I saw one story on BBC News which suggested that, because she was married to Mr Mills, Ms Jowell should have declared a conflict of interest when the Government decided to allow ITV to be bought by foreign media groups, with the obvious suggestion that Ms Jowell, as Secretary of State, pushed this legislation through because somehow the decision might advantage Berlusconi. There are three obvious flaws in this argument.
First, the decision to change the rules on the foreign ownership of ITV was an initiative from No.10, not the Culture Department. Second, Berlusconi has never shown the slightest interest in buying ITV. Third, and by far the most powerful argument, the change in the foreign ownership rules made not the slightest difference to whether or not Berlusconi's company could own ITV. As a European company it was already allowed to own ITV if it wanted to; the point of the change in the rules was that it made it possible for non-European companies to own Britain's No. 1 commercial broadcaster for the first time.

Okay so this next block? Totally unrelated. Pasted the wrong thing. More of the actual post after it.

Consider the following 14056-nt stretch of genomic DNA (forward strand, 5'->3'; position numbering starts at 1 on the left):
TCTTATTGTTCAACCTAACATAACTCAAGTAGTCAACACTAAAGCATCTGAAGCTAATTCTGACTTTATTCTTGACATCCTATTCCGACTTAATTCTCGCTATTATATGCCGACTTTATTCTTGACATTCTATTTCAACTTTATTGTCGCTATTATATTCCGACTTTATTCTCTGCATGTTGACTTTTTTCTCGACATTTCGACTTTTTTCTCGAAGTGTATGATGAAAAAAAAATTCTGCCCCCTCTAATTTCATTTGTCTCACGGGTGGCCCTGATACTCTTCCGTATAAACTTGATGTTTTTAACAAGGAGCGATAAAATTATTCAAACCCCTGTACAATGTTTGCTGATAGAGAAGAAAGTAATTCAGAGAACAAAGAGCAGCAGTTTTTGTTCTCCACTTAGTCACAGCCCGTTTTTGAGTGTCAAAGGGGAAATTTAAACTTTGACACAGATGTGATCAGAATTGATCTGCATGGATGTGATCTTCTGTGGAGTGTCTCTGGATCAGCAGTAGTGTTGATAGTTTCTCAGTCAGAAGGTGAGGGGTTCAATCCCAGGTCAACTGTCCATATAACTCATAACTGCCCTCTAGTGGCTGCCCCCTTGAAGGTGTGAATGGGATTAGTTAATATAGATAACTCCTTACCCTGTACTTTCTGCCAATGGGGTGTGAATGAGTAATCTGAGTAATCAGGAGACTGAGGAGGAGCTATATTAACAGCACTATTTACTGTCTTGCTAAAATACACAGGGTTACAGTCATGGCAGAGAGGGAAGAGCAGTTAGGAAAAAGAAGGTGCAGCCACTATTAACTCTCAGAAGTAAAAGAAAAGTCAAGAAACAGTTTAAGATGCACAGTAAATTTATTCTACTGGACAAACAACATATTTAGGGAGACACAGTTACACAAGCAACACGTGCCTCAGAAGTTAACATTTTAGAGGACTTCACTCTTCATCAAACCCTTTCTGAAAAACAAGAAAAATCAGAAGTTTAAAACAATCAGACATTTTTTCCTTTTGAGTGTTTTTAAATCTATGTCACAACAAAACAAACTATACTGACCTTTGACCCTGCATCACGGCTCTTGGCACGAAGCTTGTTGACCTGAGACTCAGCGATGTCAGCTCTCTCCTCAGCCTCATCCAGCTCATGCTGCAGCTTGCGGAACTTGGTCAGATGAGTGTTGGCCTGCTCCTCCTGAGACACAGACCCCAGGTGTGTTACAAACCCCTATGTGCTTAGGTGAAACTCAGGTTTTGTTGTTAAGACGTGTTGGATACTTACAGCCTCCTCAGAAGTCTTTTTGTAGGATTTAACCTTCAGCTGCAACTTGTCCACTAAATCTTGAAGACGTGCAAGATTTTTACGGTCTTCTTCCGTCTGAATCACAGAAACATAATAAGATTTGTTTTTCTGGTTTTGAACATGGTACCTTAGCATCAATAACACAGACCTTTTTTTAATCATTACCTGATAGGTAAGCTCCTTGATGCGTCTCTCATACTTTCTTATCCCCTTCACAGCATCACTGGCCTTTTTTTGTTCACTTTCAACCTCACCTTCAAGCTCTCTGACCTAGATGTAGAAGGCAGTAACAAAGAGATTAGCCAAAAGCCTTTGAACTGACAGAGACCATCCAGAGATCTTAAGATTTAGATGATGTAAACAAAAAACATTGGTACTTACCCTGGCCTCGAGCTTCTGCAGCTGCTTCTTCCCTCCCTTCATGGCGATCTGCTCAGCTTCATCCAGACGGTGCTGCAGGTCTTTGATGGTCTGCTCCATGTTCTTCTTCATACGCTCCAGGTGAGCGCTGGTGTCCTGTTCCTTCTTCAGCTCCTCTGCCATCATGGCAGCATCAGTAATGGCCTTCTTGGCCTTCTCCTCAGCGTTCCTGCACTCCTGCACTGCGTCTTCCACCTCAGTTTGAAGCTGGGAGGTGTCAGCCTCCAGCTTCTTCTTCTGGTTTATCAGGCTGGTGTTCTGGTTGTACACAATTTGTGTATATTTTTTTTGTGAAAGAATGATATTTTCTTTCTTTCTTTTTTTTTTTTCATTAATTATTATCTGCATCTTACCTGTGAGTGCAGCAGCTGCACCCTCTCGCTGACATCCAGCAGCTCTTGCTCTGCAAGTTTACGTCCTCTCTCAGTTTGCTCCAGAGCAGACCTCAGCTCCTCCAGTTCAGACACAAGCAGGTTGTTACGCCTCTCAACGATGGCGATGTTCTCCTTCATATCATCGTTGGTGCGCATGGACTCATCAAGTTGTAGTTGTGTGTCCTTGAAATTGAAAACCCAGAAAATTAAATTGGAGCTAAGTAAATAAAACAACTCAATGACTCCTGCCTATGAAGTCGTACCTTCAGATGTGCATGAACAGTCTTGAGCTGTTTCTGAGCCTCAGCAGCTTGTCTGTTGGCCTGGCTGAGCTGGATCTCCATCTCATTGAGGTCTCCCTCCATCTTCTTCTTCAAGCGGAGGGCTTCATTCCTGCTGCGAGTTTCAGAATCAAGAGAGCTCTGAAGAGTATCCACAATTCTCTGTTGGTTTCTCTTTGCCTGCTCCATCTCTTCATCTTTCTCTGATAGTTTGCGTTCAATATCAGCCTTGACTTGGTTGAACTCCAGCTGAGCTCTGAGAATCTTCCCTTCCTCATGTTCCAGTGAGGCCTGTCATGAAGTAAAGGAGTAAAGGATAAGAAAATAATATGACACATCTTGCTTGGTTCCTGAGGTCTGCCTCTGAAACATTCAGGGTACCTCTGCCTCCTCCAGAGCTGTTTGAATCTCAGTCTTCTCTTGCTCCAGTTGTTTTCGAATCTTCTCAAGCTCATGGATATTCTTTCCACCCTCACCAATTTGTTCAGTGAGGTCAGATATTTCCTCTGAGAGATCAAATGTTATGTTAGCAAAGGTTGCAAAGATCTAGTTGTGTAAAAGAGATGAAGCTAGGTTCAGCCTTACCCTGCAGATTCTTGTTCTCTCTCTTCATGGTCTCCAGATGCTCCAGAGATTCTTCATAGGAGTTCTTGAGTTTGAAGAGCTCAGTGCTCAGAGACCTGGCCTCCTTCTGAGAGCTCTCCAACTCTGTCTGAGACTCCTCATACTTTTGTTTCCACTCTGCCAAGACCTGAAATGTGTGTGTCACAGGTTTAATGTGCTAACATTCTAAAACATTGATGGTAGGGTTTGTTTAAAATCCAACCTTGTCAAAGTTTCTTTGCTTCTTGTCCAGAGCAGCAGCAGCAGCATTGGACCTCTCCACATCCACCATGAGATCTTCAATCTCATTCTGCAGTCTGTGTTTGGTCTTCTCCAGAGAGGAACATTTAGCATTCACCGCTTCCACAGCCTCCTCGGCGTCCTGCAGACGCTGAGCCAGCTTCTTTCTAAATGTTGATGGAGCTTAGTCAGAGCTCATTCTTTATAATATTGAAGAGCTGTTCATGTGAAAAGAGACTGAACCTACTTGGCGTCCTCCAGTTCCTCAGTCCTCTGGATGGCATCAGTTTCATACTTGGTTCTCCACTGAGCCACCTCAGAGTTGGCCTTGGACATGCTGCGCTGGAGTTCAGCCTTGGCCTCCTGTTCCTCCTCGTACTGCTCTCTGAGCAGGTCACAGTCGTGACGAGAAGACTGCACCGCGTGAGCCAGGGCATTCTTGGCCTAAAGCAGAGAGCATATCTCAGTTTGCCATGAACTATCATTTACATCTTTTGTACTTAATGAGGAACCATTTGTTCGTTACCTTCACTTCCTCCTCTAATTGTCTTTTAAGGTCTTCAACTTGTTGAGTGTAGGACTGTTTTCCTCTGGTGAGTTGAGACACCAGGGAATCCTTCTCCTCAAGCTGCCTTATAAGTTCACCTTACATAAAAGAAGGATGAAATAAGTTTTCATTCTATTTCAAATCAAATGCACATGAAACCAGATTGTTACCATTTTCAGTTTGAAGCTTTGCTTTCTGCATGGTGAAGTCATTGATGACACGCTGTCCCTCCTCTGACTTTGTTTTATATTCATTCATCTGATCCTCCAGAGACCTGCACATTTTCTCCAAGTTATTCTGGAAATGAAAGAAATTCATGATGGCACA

Looking at the case against Ms Jowell, it seems to me that the only serious allegation against her is that she signed a form to re-mortgage her house when her husband presented her with the papers. Is that sufficient evidence to end her ministerial career? The Cabinet Secretary decided it wasn't.
Of course, if it now turns out that she tried to influence the Home Office in how it dealt with requests for information from Italian prosecutors in their case against Mr Mills, it's another matter. But so far there's no evidence to support that and it seems to me that the media's demand for blood needs to be resisted unless the evidence is watertight. It is worth remembering that Peter Mandelson was driven from office by a media campaign over the Hinduja affair, only for it later to emerge that he wasn't actually guilty of what he had been charged with. In that case Alastair Campbell has a lot to answer for.